Apple mania reached fever pitch today as lucky punters became the first to get their hands on the new iPhone.
The latest Apple gadget became available from 8am, as hundreds were cheered into the brand's store in Covent Garden, central London.
Apple store workers dressed in blue T-shirts formed a passageway and high-fived customers who had been waiting outside the shop for up to a week.
The phone is already guaranteed to be a best-seller, with the company reporting pre-orders around the world of two million in just 24 hours and many customers not expected to receive theirs until October.
IT businessman Ryan Williams was the first person in the queue and said the atmosphere as he picked up the phone was "crazy".
Williams, 22, from Swanley in Kent, had been camping out in Covent Garden for a week with his friend Peter King.
But the pair were not doing it just for their love of tech - Mr Williams auctioned off the first iPhone to hit the UK's streets to raise £1,000 for charity.
He said: "I didn't expect that kind of entrance to be honest with you, I thought I was just queueing for a phone but it was absolutely mad.
"It was a crazy thing to queue here for a week but it was really good fun, I would definitely do it again, we've raised so much money for Cancer Research UK as well which is absolutely fantastic.
"I was just trying to utilise the fact that there's so much publicity around iPhone queueing, so if we could build on that and raise money for charity at the same time, we were doing it for a good cause."
The new phone, which is thinner and lighter than previous models and can use the newly-announced 4G network, costs from £529, with the 32GB model selling for £599 and the 64GB version costing £699.
Henry Moulton, 18, was fifth in line and the third to get his hands on the new product's Sim-free version.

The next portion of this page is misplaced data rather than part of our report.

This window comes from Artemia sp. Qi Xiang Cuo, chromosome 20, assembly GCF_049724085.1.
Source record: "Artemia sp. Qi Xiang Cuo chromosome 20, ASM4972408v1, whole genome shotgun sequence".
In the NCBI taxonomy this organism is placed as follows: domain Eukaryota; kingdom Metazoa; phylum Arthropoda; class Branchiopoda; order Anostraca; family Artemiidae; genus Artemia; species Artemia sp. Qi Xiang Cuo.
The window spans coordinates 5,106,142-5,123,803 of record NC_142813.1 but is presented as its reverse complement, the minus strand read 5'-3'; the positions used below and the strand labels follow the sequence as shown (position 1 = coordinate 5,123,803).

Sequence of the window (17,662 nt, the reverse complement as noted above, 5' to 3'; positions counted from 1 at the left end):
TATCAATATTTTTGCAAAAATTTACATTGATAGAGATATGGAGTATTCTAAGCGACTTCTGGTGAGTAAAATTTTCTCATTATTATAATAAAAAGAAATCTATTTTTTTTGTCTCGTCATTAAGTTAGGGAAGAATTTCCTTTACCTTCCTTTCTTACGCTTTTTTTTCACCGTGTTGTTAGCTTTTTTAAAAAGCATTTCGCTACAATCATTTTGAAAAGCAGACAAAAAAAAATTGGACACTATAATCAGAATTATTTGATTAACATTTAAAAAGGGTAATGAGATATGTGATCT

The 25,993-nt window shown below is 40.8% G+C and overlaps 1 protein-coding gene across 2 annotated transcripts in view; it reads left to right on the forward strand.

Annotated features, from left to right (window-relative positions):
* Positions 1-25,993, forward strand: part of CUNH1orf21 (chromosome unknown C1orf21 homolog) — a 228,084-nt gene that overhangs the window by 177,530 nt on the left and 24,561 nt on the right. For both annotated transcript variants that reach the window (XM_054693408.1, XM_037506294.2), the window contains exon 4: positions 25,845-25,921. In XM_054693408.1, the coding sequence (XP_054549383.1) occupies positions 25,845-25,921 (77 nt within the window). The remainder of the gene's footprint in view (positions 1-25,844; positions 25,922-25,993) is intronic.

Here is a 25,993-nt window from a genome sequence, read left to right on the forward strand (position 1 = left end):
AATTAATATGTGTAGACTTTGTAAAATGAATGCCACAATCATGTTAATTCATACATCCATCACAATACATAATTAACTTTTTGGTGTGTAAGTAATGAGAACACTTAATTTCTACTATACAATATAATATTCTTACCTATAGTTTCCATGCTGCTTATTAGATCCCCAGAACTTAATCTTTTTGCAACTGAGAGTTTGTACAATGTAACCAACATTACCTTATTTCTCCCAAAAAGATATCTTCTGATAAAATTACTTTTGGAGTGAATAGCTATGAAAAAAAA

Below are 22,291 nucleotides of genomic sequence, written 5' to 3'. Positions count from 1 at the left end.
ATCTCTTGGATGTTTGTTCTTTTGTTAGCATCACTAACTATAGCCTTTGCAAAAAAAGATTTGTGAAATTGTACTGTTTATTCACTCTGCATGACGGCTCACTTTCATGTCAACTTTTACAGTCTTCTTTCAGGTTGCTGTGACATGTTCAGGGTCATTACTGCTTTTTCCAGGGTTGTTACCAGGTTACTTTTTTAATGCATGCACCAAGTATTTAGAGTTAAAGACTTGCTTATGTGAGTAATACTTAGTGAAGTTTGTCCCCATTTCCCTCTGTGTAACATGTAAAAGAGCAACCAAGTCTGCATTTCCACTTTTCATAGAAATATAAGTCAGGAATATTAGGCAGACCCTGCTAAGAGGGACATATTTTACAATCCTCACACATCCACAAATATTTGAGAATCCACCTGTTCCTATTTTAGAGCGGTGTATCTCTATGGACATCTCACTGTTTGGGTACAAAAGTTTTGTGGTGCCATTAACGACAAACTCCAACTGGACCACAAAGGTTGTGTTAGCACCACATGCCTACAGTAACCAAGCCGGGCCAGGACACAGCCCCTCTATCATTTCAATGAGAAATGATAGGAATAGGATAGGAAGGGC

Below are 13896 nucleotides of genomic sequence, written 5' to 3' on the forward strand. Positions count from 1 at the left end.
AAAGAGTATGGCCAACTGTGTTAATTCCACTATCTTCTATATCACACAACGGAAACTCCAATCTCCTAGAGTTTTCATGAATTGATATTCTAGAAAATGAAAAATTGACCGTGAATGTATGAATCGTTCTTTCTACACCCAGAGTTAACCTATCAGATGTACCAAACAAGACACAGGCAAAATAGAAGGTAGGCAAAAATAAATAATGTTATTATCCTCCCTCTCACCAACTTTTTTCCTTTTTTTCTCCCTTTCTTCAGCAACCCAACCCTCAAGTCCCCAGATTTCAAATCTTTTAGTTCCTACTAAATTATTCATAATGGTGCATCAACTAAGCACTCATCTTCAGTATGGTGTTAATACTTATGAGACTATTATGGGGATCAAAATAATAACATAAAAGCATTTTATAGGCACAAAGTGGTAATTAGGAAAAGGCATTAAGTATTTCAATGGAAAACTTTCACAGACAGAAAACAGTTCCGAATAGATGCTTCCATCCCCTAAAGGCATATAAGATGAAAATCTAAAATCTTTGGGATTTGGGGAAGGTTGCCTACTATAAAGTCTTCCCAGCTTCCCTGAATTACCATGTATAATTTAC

Mr Moulton, who is just about to start university studies in IT and business, said the atmosphere at the store was "electric".
"Everyone is ecstatic about the new iPhone, everyone is excited and the Apple employees are clapping, whooping, cheering," he said after waiting in the queue since Wednesday afternoon.
Asked about Apple's appeal, Mr Moulton, from Wimbledon, south London, said it was all down to "really great products".
He said: "I think it's the way Apple can balance ease of use with top notch features, they know not to go for feature overkill and add things which people may not use.
"They keep it really easy to use with a simple interface, really quick, snappy and fluid and you can just navigate around it really quickly."
Apple fans are now looking forward to using the new 4G network - which offers speeds up to five times faster than 3G.
With 4G, users get uninterrupted access to the web on the go, high-definition films to be downloaded in minutes and TV to be streamed without buffering.
The battle for domination of the mobile and tablet market has become increasingly heated recently with Apple's competitors taking it on with a series of new products.
Nokia and Microsoft recently joined forces to launch two new phones which will run on the Windows operating system.
And online retailer Amazon unveiled new models of its Kindle Fire tablets, which were previously not for sale in the UK, and are seen as rivals to Apple's best-selling iPad.